Abstract

The aim of the present work was to explore mesenchymal stem cells (MSCs) differentiation potential towards neural phenotype. MSCs are self-renewable multipotent cells shown to be able to support hematopoiesis and to improve functional outcomes in animal models of neurological disorders. MSCs were obtained by plastic adherence from iliac crest bone marrow of healthy donors for allogeneic transplantation and, for the in vitro studies, were cultured on laminin-coated dishes in a B27 Neurobasal medium with 3% to 10% FBS for 3 weeks. Few cell (11%) showing bipolar morphologies, expressed β-tubulin III and GFAP. Furthermore, only GAP43 expression was detected by RT-PCR. Addition of exogenous neurotrophins to cultures did not improve neural differentiation. To investigate the brain microenvironment effect on MSCs, cells were cultured on brain sections and supernatant of the cultures analyzed by ELISA. In this condition, MSCs were shown to release soluble human NT3/NT4 and NGF and to express p75 and TrkC receptors by immunocytochemistry. In order to improve these observations, we analyzed the human neurotrophin and receptor gene expression profile by GEArray technology. The expression patterns of human trkC, NT3, NT4, and NGF mRNA were consistent with the results of immunostaining.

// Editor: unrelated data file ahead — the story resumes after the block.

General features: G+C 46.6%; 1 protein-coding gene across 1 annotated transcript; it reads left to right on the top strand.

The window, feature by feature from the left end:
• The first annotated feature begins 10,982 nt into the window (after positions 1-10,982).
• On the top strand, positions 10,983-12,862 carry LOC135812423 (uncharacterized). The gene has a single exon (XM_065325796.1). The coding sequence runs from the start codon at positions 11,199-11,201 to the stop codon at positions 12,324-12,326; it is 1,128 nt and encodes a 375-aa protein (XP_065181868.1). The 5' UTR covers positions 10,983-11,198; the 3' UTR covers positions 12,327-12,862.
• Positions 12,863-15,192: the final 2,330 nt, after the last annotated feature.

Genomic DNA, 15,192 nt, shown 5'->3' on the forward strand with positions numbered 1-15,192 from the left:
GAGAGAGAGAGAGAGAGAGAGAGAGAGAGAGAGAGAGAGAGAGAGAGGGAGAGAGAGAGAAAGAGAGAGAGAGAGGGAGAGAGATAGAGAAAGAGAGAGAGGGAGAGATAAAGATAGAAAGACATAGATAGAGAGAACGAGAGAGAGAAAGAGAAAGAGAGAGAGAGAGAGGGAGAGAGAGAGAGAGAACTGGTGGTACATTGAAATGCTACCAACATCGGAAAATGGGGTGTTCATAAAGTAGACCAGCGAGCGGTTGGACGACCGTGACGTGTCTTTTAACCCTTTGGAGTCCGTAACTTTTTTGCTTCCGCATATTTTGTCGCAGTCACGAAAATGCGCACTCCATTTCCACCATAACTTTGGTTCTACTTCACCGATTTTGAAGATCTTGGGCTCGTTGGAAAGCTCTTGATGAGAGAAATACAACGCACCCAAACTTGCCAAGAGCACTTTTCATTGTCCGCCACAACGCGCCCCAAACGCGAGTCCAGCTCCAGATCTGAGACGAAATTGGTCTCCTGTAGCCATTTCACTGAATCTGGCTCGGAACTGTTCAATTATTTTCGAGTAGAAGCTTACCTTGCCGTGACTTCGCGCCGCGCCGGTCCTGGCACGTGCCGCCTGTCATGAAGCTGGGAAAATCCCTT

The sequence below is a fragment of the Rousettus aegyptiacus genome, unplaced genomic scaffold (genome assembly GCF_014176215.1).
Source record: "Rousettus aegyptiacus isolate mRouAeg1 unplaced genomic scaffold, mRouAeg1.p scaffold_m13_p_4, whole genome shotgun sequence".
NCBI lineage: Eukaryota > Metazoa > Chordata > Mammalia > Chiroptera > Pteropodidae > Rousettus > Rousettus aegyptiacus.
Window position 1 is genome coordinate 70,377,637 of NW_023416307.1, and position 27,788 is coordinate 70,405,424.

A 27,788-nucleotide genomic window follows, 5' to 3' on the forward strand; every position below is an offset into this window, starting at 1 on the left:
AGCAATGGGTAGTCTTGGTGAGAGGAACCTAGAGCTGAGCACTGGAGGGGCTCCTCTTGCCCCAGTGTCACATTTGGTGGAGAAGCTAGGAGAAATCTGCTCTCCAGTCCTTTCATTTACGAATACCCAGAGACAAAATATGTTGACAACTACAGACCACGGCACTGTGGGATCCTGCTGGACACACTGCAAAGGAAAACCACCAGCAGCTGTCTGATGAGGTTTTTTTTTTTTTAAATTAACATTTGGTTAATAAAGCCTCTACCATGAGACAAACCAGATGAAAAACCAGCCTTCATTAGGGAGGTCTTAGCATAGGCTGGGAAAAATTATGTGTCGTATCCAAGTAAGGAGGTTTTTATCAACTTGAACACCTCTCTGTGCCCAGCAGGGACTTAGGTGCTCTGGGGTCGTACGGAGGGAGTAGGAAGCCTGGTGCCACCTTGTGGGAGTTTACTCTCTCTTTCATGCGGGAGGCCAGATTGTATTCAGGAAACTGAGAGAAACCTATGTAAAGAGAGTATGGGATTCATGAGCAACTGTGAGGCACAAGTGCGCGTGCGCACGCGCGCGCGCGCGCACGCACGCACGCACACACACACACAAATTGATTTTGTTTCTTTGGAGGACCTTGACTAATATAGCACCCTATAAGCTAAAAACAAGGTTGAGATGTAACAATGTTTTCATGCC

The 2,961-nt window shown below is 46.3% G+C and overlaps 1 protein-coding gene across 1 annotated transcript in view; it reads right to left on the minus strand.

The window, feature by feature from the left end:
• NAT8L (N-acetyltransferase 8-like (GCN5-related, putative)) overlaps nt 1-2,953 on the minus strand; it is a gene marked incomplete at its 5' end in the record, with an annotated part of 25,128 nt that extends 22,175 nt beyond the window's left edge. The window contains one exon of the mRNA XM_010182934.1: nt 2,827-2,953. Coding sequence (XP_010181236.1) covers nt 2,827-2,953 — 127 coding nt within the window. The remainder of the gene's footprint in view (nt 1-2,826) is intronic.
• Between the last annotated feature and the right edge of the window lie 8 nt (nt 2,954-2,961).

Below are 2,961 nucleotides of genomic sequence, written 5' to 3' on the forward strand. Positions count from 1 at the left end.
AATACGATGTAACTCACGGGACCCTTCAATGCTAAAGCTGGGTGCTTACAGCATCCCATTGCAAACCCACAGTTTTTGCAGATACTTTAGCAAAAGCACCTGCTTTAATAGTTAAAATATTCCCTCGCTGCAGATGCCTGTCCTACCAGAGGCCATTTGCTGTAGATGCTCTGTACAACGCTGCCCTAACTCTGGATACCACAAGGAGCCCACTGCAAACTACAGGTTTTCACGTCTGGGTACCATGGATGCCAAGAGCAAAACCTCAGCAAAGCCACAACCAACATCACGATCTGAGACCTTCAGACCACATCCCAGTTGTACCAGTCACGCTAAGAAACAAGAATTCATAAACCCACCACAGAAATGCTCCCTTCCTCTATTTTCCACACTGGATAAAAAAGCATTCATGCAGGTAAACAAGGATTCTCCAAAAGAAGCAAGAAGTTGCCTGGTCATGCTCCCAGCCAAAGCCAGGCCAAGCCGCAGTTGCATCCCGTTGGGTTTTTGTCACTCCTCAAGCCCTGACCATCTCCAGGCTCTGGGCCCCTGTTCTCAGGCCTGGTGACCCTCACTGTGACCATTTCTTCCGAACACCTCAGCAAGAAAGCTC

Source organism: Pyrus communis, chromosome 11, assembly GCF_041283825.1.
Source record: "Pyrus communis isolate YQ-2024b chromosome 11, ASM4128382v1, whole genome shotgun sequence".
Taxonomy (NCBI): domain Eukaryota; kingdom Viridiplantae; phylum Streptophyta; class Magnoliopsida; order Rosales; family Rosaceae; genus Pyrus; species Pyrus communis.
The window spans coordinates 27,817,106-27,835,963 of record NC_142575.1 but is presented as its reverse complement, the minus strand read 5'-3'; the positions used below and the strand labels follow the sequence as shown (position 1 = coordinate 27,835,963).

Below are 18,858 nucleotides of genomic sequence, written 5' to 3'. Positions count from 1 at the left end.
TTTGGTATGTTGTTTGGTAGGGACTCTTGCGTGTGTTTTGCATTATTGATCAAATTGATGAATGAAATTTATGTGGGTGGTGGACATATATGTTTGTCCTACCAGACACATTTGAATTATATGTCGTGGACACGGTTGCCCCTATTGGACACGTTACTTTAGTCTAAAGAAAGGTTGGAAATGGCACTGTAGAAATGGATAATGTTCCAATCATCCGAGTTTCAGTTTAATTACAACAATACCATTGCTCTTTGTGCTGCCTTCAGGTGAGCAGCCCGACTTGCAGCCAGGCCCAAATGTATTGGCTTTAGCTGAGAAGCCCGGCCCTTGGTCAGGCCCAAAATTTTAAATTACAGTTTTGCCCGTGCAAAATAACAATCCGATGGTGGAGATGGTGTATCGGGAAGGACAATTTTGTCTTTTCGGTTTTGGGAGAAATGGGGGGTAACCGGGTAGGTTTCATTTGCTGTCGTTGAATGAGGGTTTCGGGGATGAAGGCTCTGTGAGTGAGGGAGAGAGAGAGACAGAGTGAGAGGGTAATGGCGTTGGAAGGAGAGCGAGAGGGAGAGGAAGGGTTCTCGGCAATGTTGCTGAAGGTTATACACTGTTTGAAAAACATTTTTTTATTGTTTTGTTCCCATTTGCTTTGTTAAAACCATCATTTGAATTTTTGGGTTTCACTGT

To evaluate the in vivo MSCs differentiation potential, 50.000 cells labeled with a fluorescent dye (PKH26) were injected into the right parietal cortex of newborn Balb/C and nude mice (4 and 7 days old). Seven and 45 days later, immunocytochemistry and RT-PCR were performed on brain sections using the following neural specific markers: neurofilament-M, NSE, GFAP, b-tubulin III, MAP-2ab, nestin, Gal-C, and anti TrkC, TrkA and p75NFGR. FISH analysis was also performed using both Cy-3 labeled human Pan Centromeric and FITC labeled mouse Pan Centromeric probes. In 7 out of 52 Balb/C mice analyzed, fluorescent cells were detected 30 days post-injection but only one mouse showed NF and MAP-2ab expression by immunocytochemistry on FISH positive cells thirty days after transplantation. These data were confirmed by RT-PCR for the presence of human GAPDH. In nude mice, fluorescent cells were also detected away from the site of injection indicating cells migration throughout the brain. Moreover, 7 and 45 days post-injection, a high percentage of cells was shown to express the TrkC and p75 receptors. Isolation of the single human MSCs transplanted cells from brain sections was performed by laser microdissection analysis. ELISA analysis from these dissected areas showed the expression of human NT3/NT4 and NGF neurotrophin’s. Finally, several transplanted human MSCs expressing the Ve-cadherin were found close to blood vessels after 45 days of transplantation, whereas these cells were negative for human KDR and CD45. In addition, we determined the capability of conditioned MSCs media to regulate the angiogenesis in a tube formation assay. In conclusion, our data show an in vitro and in vivo capacity of MSCs to express neurotrophins under epigenetic stimuli rather than a real neural differentiation potential.

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